There are a few things I know for sure along with my previously mentioned marriage/divorce lessons and another insight I gained is that a telephone does not replace or equate to spending time with a potential mate-like person. Yes, Super Dad's lapse in physical health has become a big factor and maybe it will be a deciding factor. But I haven't seen him in four months. I asked him to come out here to spend some time with me and away from his house as I truly feeling the change of scenery will do wonders for him. To date, he has made zero progress in securing a ticket. All I get is lip service.

Another thing I learned from my marriage that was a leading factor in the divorce decision - words are meaningless; actions are everything. It is all about the follow through. If Super Dad doesn't feel well enough, then come clean with me - be honest - be truthful - but don't string me along because you "still haven't gotten your colonoscopy scheduled". Seriously?! This girl starts smelling rats when the words and actions go in paths that run counter to each other. Honesty goes much further with me than telling me what you think I want to hear. I am too smart, no matter what your motive is (i.e., to protect me), to fall for pretty words strung together with catch phrases like "I miss you", "Don't mesmerize any Peruvian men", and "Come home to Atlanta". Statements like that need to followed up with "When exactly do you want me to come out to see you" or "I would prefer to stay in Atlanta near my doctors but you come out here instead".

Maybe men don't work like that though. Maybe it is a Mars versus Venus thing. Maybe I am too much of a straight shooter - direct, to the point. Maybe. Maybe. Maybe. A whole lot of maybes. A whole lot of rationalizations. A bunch of excuses. But at the end of the day, I see the outcome, regardless of the words, is the same: no plans to see each other in the month of September. As a extension of September, my October was basically booked before we got together. The honest answer is that our next real opportunity to spend time together is mid-November. At that point, it will be six months since we will have seen each other and honestly I don't know that I can build a relationship on that.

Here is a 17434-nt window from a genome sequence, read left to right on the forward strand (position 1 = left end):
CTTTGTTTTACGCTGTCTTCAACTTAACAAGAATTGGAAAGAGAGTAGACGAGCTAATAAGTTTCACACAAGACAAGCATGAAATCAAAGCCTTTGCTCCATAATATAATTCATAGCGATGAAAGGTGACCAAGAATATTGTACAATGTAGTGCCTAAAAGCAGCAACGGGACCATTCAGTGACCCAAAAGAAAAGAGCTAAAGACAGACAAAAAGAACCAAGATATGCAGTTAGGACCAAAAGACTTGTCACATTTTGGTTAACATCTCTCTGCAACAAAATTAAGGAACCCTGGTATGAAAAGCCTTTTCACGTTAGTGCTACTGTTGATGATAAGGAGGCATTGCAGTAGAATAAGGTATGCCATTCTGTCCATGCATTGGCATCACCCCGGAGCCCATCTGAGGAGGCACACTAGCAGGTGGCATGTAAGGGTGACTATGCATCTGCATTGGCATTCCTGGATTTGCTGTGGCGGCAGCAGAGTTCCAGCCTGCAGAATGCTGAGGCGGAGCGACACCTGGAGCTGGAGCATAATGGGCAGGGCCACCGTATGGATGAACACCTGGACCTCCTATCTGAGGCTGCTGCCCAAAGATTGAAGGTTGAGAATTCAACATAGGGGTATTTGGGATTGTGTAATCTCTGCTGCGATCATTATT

I suppose the old saying is correct - hope for the best and prepare for the worst. Or more importantly, I am applying my lessons learned - the words and the actions are not adding up which leads to serious speculation. When is Prince Charming going to knock on my door?

19 September 2010

back on the air

While I am delighted to be back home, I thoroughly enjoyed my Peruvian adventure. The country, the people were so much more than I had expected and anticipated. Being able to speak broken Spanish made the adventure all the more enjoyable, especially when bargaining for costume jewelry at the ferias.

I returned home to Texas realizing all that I take for granted on a daily basis; all the creature comforts that surround me. But then I look at life in the Sacred Valley; a simple life devoid of the manufactured stressors that give me gray hairs. Maslow's hierarchy in motion before my eyes. Which is better? From the smiles on the locals faces and the warmth of heart that emanated from them, I think they may have an advantage.

I am slowing slipping back into every day life; however, I am attempting to keep a reign on the work-life balance stuff. The work will always be there; other fleeting life moments may not. Luckily I have several hundred memories to transport me back.